Thefundamental factor is that modern administrative law’s standardmodusoperandiis to address such concerns not by restricting the extent of usage ofpertinent principles of good administration, but through moderatingtheir magnitude (in the sense of the precise degree and content ofthe obligations which they enforce on decision makers). There are twogrounds for choosing this approach. On the one hand, the relevanceof the standard concerns underpinning the principles of goodadministration is invariant. For this reason, we do not encounterdiscretionary powers that need not be applied reasonably or fairly orin respect to the object and purpose of the applicable statute.9On the other hand, the acknowledgment that the principles of goodadministration must function in a way that is sensitive to otherrelevant concerns is resourceful in shaping their primarysignificance and application in given circumstances. For example,while the duty to act procedurally reasonably now attaches to theemployment of any administrative power likely to impact onindividual’s rights, interests or legitimate expectations, thecontent of duty differs dramatically depending on the circumstances.10
Asa non-instrumental justification for requiring reasons, Allan puts itthat: “The giving of reasons by officials, in particular, canreadily be understood as serving a ‘dignitarian’ function quitedistinct from the arrangements for securing sound decisions …[A]nobligation to give reasons may have a beneficial effect on thequality of the decision and in that sense contribute to fairness butwhether or not that is so in any particular case, giving reasons maybe regarded as an integral part of treating a disappointed applicantwith the respect which his dignity as a citizen demands.11”
Inthe Palme case, the defining element of reasons is an explanation ofa decision. An apprising brief or other elaborate document mightpropose one or more courses of reasoning open to a decision maker butwill not ordinarily explain the critical issues of why the decisionmaker chose one specific course.12It follows that reasons must also apply more than merely listevidence and state the decision reached. They must explicate thelogic or ‘intellectual process’ by which evidence was used toreach the decision. The cases imply reasons must be sufficientlyelaborated rather than thorough, and that the level of sufficiencywill depend very much on circumstance. Reasons are typically directedto people preoccupied with an issue instead of the public as a whole,so they may adopt a level of knowledge about the issues, or usetechnical terms on those people who are supposed to understand.
Manyarguments can be made for a duty to give reasons. Reasons can centerthe mind of decision makers upon the right issues and demonstrate tothose involved that this happened. The convenience of reasonsascertains justice is administered and seen to be served. A morecultured interpretation of this argument is the dignitarian one thatproviding rights, especially to those who may be discomfited, renderspeople with an indispensable level of comportment. Masses are moreapt to take a result if they consider the process by which it wasarrived at as fair and logical. Reasons can give helpful direction toother cases, much like a kind of administrative precedent. They canalso inform parties of any fault by the decision maker.13Reasons that are distinctly founded on the evidence and thoroughlyformulated may minimize review proceedings because such reasons mightsometimes make people understand that the determination was corrector plainly might endure contest.14There are, nonetheless, various contrary arguments to a generalcommon law duty to provide reasons. One is that it would compel anobligation upon administrative officials, which in turn would createcosts and delays in administration. Those with an inclination towardsthe introduction of a general duty frequently desire to counter thisdifficulty by indicating that any duty would be a situational one,which means that the standard of reasons needed could take account ofthe burden of their presentation.15Another argument against a general duty is that it might deterimpartiality. It might necessitate a mendacious appearance of anagreement in decisions affecting many officials where there weredissonance and diversity. Reasons could also involve revealing ofinformation that should stay confidential, especially in casesregarding national security or other such sensitive matters. Ageneral duty might also lead to problems in situations whereofficials relied upon value judgments that were not resourceful ofsimple manifestation.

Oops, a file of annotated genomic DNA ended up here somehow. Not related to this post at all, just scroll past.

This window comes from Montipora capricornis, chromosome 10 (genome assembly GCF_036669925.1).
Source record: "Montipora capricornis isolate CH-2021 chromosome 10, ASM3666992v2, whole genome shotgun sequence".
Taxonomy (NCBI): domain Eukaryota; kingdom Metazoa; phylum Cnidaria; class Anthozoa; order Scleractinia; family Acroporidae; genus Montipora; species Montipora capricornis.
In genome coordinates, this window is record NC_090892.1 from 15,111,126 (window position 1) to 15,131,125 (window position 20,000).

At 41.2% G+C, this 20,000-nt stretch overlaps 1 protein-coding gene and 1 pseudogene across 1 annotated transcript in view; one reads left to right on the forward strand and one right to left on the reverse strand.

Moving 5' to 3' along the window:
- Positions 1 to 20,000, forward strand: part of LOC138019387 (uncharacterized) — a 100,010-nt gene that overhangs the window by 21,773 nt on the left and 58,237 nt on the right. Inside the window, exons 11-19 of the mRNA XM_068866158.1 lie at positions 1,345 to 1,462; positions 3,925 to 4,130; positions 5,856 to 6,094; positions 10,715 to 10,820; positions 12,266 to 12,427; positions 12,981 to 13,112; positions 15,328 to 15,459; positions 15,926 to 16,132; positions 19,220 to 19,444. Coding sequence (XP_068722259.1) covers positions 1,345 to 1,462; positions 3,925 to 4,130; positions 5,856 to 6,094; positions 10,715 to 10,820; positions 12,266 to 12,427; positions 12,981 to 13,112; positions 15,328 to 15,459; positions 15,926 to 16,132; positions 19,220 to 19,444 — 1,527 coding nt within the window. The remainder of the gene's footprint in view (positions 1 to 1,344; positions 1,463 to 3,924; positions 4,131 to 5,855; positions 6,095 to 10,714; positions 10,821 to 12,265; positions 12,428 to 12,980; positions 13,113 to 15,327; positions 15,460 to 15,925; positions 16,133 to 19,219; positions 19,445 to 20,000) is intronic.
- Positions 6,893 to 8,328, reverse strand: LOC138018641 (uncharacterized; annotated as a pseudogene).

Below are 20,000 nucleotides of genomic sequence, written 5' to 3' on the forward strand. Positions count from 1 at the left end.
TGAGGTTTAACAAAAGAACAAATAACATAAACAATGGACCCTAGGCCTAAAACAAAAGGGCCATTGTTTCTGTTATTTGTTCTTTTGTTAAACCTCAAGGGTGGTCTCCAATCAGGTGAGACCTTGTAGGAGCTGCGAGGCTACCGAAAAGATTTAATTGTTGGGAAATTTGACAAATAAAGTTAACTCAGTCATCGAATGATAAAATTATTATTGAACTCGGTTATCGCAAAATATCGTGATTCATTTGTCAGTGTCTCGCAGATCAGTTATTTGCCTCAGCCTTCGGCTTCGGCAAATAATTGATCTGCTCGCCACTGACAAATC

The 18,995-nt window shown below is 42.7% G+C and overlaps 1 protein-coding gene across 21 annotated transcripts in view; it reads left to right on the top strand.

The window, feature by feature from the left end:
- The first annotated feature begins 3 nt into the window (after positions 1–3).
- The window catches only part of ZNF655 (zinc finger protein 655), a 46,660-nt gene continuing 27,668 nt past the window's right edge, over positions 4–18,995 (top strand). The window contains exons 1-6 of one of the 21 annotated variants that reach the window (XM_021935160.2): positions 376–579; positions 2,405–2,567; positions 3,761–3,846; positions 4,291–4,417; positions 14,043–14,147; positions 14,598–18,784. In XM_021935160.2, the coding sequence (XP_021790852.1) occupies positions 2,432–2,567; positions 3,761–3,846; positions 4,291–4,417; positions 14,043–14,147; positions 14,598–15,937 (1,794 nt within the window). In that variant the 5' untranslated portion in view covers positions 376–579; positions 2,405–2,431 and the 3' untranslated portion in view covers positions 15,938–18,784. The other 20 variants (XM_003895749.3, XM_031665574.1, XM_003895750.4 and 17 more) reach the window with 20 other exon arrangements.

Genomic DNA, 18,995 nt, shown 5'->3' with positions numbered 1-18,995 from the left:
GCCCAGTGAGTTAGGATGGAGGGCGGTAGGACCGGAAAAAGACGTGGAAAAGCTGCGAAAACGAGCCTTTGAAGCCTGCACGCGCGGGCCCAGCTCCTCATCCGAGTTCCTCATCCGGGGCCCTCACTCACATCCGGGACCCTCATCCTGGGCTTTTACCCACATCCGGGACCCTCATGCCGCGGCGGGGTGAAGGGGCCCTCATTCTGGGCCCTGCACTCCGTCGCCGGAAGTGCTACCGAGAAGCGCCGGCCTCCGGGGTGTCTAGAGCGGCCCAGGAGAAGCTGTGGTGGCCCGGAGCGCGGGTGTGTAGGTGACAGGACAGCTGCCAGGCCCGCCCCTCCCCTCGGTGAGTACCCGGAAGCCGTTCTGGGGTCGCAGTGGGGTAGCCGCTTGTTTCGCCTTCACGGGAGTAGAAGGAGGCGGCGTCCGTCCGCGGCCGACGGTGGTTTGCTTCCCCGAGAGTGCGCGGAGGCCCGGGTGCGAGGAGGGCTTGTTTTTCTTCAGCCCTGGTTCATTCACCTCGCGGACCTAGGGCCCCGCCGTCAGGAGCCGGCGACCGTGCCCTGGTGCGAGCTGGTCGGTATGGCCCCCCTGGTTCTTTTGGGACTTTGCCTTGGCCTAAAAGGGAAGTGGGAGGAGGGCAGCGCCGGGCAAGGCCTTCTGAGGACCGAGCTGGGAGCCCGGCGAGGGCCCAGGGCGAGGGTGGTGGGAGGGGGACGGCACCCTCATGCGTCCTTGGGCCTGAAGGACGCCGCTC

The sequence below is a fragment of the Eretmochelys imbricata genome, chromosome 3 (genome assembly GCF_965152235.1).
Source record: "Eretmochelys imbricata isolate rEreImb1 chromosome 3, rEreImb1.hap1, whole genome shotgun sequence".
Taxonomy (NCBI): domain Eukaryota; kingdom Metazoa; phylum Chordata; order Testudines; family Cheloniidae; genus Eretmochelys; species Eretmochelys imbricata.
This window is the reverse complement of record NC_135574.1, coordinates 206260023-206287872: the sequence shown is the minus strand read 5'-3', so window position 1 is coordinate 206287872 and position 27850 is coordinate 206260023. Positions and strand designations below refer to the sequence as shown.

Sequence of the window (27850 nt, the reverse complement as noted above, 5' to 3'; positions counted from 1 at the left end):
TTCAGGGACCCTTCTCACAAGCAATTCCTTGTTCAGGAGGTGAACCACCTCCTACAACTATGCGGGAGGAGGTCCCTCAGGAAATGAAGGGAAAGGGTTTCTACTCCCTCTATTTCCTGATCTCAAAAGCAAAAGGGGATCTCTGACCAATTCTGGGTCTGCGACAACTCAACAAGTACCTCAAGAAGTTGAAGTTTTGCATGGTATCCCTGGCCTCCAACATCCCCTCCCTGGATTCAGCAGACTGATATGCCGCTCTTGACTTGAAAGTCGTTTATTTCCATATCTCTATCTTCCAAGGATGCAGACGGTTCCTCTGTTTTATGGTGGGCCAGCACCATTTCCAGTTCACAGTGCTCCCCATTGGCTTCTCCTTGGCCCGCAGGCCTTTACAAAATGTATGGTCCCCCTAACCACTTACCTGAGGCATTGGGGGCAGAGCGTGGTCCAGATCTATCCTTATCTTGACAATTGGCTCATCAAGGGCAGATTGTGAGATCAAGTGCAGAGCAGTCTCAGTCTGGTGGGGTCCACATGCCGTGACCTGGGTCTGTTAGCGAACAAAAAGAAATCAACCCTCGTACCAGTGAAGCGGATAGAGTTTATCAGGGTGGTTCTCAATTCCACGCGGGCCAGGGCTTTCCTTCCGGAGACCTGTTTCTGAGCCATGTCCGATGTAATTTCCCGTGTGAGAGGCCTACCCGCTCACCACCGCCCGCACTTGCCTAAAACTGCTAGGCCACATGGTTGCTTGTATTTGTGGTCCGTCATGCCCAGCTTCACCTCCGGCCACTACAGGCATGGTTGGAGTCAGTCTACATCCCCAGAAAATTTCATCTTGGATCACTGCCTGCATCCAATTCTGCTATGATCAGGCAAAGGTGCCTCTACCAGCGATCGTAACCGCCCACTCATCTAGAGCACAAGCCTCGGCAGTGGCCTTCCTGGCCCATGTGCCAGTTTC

Areflection on the progress
Thereport of the Senate Standing Committee on Constitutional and LegalAffairs, which established the basis for the enactment of the Freedomof Information Act 1982, realized three particular vindications forthe stipulation of enhanced access to government information.16They are to increase the responsibility of the government to itspeople, improve citizen involvement in government affairs and qualifya method for the exercise of information privacy rights. It has beenindicated that the Freedom of Information Act has been relativelyprosperous in attaining its information privacy objectives (that is,the provision of rights of access to, and amendment of, applicants’personal records), however, it has failed in achieving its other twogoals.17Government statistics display that the large number of requests areby applicants to their personal records instead of requests by mediaor other groups exercising their general rights of access.18
Also,as lucidly put in the McKinnon proceedings,19access to materials which illuminate the issues of current policyargument continue to be challenging to access. The Moss Reportpropounds that the reasons as to this state of affairs are threefold:“too much scope for interpretation of exemption provisions in waysthat lead to refusal of access to documents about matters of publicinterest and concern cost barriers to access and slow reviewprocess that often fail to provide cost effective resolution ofcomplaints.”